Regular readers know that the way to end bailouts is to require banks to provide ultra transparency and disclose on an ongoing basis their current global asset, liability and off-balance sheet exposure details.
With this information, market participants can independently assess the risk of each bank. Market participants can then use this assessment and their capacity to absorb losses to determine how much to have exposed to each bank.
This effectively ends contagion and the excuse for bailing out the banks.
Regular readers recall that a modern financial system is designed so that the banks do not have to be bailed out. Hence, the reason that Wall Street and the City had to invent the excuse for bailing out the banks.
The reason that banks don't have to be bailed out is the combination of deposit insurance and access to central bank funding. With deposit insurance, when banks have low or negative book capital levels taxpayers become their 'silent equity' partners.
With the taxpayer already supporting the banks with low or negative book capital levels, there is no reason to convert this support into an 'investment/bailout'.
As reported by the Guardian,
Britain's plan to force banks to shield their retail operations from riskier activities could create a moral hazard from the expectation that lenders will be bailed out if they hit trouble, a top banker said on Monday.
Britain is forcing banks to safeguard, or "ring-fence," their domestic retail operations to better protect taxpayers and depositors in case a bank's investment banking and other trading activities run into problems.
"The language of ring fencing has huge risk of moral hazard," said Stephen Hester, chief executive of Royal Bank of Scotland. "You are giving a charter in everyone's minds for the next time there is a problem inside the ring fence, (the bank) gets bailed out by one mechanism or another."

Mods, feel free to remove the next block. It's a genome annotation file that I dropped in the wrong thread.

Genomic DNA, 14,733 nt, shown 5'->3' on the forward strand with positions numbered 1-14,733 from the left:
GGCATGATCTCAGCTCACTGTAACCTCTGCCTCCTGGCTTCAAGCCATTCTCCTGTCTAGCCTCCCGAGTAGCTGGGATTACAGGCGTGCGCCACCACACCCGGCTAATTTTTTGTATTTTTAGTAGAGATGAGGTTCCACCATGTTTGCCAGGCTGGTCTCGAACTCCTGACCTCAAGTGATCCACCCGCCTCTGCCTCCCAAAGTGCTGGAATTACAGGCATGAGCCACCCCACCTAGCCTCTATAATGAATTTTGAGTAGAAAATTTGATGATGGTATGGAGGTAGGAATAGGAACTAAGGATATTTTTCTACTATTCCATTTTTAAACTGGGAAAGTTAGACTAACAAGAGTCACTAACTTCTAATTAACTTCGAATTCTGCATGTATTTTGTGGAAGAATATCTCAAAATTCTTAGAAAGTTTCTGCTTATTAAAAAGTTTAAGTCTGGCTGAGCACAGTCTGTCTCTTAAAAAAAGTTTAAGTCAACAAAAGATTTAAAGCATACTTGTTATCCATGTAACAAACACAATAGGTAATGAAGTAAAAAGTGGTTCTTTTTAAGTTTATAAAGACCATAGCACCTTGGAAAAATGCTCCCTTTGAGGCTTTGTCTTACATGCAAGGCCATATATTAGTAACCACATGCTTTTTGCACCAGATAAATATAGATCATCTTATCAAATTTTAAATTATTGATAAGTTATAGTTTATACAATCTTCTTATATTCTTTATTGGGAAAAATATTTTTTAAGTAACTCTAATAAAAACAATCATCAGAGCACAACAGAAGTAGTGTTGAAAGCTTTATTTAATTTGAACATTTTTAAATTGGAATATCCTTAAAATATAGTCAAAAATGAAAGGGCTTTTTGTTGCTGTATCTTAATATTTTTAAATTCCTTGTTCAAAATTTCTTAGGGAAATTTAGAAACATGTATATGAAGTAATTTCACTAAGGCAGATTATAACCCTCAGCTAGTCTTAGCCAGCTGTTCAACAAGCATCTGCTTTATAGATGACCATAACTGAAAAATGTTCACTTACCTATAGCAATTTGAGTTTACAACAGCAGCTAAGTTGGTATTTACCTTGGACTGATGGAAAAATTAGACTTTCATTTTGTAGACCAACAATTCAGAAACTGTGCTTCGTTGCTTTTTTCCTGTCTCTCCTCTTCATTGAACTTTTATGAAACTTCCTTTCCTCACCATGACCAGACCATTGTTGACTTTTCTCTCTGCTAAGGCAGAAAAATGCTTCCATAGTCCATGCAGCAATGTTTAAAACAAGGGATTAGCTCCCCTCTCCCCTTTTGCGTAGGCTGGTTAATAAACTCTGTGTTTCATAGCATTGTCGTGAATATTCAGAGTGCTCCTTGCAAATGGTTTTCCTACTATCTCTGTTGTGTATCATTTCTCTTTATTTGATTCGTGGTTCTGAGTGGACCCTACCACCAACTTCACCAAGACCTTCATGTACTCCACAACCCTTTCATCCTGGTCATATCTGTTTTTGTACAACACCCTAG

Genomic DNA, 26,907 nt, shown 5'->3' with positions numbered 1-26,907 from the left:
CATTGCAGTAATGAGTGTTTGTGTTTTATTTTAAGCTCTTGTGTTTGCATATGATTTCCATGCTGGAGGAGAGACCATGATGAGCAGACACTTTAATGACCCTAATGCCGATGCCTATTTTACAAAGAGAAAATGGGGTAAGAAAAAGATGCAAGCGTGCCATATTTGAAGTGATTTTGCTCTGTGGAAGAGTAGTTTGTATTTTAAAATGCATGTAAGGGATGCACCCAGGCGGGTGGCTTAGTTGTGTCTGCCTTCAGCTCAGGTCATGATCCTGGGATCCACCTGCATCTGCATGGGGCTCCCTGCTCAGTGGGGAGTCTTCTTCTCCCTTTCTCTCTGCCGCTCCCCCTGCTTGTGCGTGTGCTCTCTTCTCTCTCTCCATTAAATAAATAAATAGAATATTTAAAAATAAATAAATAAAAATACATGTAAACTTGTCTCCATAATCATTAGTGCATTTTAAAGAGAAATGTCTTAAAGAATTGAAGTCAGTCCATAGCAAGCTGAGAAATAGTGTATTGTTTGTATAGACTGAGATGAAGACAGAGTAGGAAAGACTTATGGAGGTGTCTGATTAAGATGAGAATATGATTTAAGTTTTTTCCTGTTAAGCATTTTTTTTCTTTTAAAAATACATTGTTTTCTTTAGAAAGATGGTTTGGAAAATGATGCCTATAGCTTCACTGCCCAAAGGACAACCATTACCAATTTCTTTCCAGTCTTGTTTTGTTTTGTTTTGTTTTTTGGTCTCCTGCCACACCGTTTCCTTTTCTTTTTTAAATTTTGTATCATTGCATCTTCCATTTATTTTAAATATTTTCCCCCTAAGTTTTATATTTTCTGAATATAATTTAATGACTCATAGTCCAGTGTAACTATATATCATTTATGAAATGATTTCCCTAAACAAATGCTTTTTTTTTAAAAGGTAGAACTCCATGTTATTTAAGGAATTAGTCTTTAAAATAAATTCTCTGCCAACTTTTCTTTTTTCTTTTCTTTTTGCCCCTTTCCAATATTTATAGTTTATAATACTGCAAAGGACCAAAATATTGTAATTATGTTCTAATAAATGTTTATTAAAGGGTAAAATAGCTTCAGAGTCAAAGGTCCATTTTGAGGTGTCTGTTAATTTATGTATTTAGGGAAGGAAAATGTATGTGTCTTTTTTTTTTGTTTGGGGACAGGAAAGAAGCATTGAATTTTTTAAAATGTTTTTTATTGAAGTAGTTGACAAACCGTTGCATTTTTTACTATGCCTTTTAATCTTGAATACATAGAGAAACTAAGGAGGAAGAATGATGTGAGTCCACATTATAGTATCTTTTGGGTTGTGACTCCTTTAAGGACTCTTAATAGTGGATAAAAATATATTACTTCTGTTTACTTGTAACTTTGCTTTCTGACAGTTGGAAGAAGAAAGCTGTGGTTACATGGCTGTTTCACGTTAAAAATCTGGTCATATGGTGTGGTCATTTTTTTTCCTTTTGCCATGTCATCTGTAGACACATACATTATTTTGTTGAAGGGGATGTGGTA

"I have a big worry about the moral hazard," he told MPs as part of an inquiry into banking standards and industry reforms.
In the past the "vast majority" of banking problems have been in retail banking, he said.
"You are also letting a common currency that one part of financial services is more important than another. These are big mistakes," Hester said, adding that authorities should be aiming for a system in which no part of a bank is bailed out....
Peter Sands, chief executive of Asia-focused bank Standard Chartered, was critical of the concept that part of a bank could be shielded from trouble in another part.
"I am pretty sceptical of the benefits of ring-fencing. The notion that one bit of the group could get into trouble and the other bit would be unaffected is unlikely to hold. People would be very wary of how that worked," he told the MPs.
In a submission to the inquiry, Standard Chartered said it had concerns that creating extra intra-group requirements will make banks "more brittle and unable to deal with relatively minor funding problems".